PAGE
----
So far this season, six teams are adding a slight wrinkle to that narrative: two guys on a torrid pace – feeding off one another's soaring confidence – are setting the goal-scoring pace for the entire League.
Jonathan Toews and Patrick Sharp, Chicago, 35 goals; Phil Kessel and Joffrey Lupul, Toronto, 34 goals; Evgeni Malkin and James Neal, Pittsburgh, 33 goals; Steven Stamkos and Vincent Lecavalier, Tampa Bay, 31 goals; Claude Giroux and Scott Hartnell, Philadelphia, 31 goals; Milan Michalek and Jason Spezza, Ottawa, 31 goals.
Toews and Sharp are part of one of the NHL's most prolific top lines. Along with veteran Marian Hossa, the trio boasts 106 points (50 goals, 56 assists) and has catapulted Chicago to the top of the NHL standings following Sunday night's 4-2 win against the Calgary Flames. Through 33 games, Toews, the Hawks' captain, and Sharp are already halfway to their respective 2010-11 goal totals.
After a few lackluster seasons, Toronto is finally giving fans at the Air Canada Centre something to cheer about – and the Kessel / Lupul combination deserves much of the credit. Kessel, who along with Giroux has been the toast of the young season, leads the League with 39 points and is tied for second with 19 goals. After a couple of injury-shortened campaigns, the talented Lupul is finally healthy and realizing his potential with 15 goals and 21 assists in 32 games.
"I thought it (their chemistry) was almost instantaneous last year when Lupul came in and made a difference on the line," Leafs coach Ron Wilson told the Toronto Star last week. "Lupul is developing into more of a power forward. He's big. He protects the puck really well and takes the puck to the net really well. You want to play him with someone who is a threat all the time and that's what Phil has been the last 30 games last season and every game this season."
With nearly half of Pittsburgh's typical starting five – namely defenseman Kris Letang and Sidney Crosby – sidelined with head injuries, Malkin (15 goals, 21 assists) and Neal (18 goals, 14 assists) are working hard to fill the gaps. Though the duo has been producing all season, both are currently riding five-game point streaks.
On the opposite side of the state, Giroux (16 goals, 23 assists) and Scott Hartnell (15 goals, 12 assists) were on a torrid pace before a fluke head injury forced Giroux out indefinitely. Giroux was arguably the League's best player before he was kneed by teammate Wayne Simmonds against Tampa Bay on Dec. 10, as witnessed by his two assists in just 12:33 of ice time before leaving with the injury. Hartnell was often a beneficiary of Giroux's presence – six of his 15 goals were assisted by Giroux – and started December with a goal in six straight games.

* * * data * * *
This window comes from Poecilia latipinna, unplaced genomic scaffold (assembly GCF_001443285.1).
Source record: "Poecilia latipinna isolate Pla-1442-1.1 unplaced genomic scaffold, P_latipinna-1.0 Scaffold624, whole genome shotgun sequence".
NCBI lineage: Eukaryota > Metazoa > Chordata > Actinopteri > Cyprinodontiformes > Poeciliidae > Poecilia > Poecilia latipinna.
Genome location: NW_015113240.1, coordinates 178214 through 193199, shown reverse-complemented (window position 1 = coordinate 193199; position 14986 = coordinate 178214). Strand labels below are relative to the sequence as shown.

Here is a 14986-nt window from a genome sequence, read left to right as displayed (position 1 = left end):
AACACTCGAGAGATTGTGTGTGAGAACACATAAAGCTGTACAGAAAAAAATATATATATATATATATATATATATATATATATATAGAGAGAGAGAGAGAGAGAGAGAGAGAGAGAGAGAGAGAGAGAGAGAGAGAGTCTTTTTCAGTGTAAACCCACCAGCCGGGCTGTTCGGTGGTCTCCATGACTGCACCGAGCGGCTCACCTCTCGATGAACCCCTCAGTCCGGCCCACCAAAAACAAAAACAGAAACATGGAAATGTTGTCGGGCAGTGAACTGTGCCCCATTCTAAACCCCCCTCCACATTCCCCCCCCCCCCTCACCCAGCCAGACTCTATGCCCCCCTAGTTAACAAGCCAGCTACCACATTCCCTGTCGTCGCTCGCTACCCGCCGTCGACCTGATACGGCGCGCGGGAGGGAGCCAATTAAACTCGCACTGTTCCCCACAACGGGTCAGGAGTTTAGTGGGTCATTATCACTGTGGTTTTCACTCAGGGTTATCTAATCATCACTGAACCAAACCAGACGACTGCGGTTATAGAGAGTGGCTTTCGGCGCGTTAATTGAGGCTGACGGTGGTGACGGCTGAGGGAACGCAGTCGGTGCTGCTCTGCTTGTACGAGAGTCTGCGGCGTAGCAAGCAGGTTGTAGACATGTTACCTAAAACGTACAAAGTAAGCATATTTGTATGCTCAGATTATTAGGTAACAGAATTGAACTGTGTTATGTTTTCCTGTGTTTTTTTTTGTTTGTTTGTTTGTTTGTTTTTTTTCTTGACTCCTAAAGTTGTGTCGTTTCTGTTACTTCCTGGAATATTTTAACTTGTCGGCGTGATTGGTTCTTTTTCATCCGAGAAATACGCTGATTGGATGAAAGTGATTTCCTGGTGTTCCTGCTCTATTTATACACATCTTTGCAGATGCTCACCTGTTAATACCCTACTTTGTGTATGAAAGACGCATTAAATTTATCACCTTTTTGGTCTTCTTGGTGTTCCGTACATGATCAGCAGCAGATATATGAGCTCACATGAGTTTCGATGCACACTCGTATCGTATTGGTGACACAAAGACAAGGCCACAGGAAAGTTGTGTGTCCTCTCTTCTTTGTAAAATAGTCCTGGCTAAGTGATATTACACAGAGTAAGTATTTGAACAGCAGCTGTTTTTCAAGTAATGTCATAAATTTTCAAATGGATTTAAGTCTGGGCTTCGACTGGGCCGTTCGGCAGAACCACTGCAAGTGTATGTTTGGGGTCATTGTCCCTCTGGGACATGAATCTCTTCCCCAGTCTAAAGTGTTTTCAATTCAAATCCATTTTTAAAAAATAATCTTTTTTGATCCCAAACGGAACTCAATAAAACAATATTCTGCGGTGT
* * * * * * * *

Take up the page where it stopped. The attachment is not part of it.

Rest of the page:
Finally, two lagging Eastern Conference sides – Ottawa and Tampa Bay – are relying heavily on one-two punches to keep them on the right side of .500.
In Ottawa, Michalek (19 goals, 6 assists) and Spezza (12 goals, 24 assists) are putting up All-Star numbers in the host city for the 2011-12 game. After scoring a vital goal in a 3-2 overtime win in Buffalo on Dec. 13, Michalek left the game with a concussion and hasn't been back in the lineup. After assisting on Michalek's goal, Spezza – fourth in the League in assists – started the move that resulted in the OT winner.
"He's a big cog to our team," Spezza said of Michalek after the game. "He's a guy that works hard and makes a difference."
Spezza is working double-time to pick up Michalek's slack, with 6 points (3 goals, 3 assists) in the two games since the winger's injury.
With one-third of the prolific line that carried Tampa Bay to the Stanley Cup brink last season out with an injury, the remainder of the line is racking up points in his absence. Martin St. Louis is out indefinitely with facial fractures from an errant puck, so Stamkos (20 goals, 17 assists) and Lecavalier (11 goals, 11 assists) will shoulder the load for the foreseeable future. And after a rough 1-7-0 patch, the Bolts have won two straight to return to .500.
In their most recent win, the chemistry was on full display as Lecavalier provided the primary assist on Stamkos' game-winner.
"He kind of faked the guy and gave it right back," Stamkos said of Lecavalier. "When you're playing with really good players you have to kind of expect those things. He made a great play."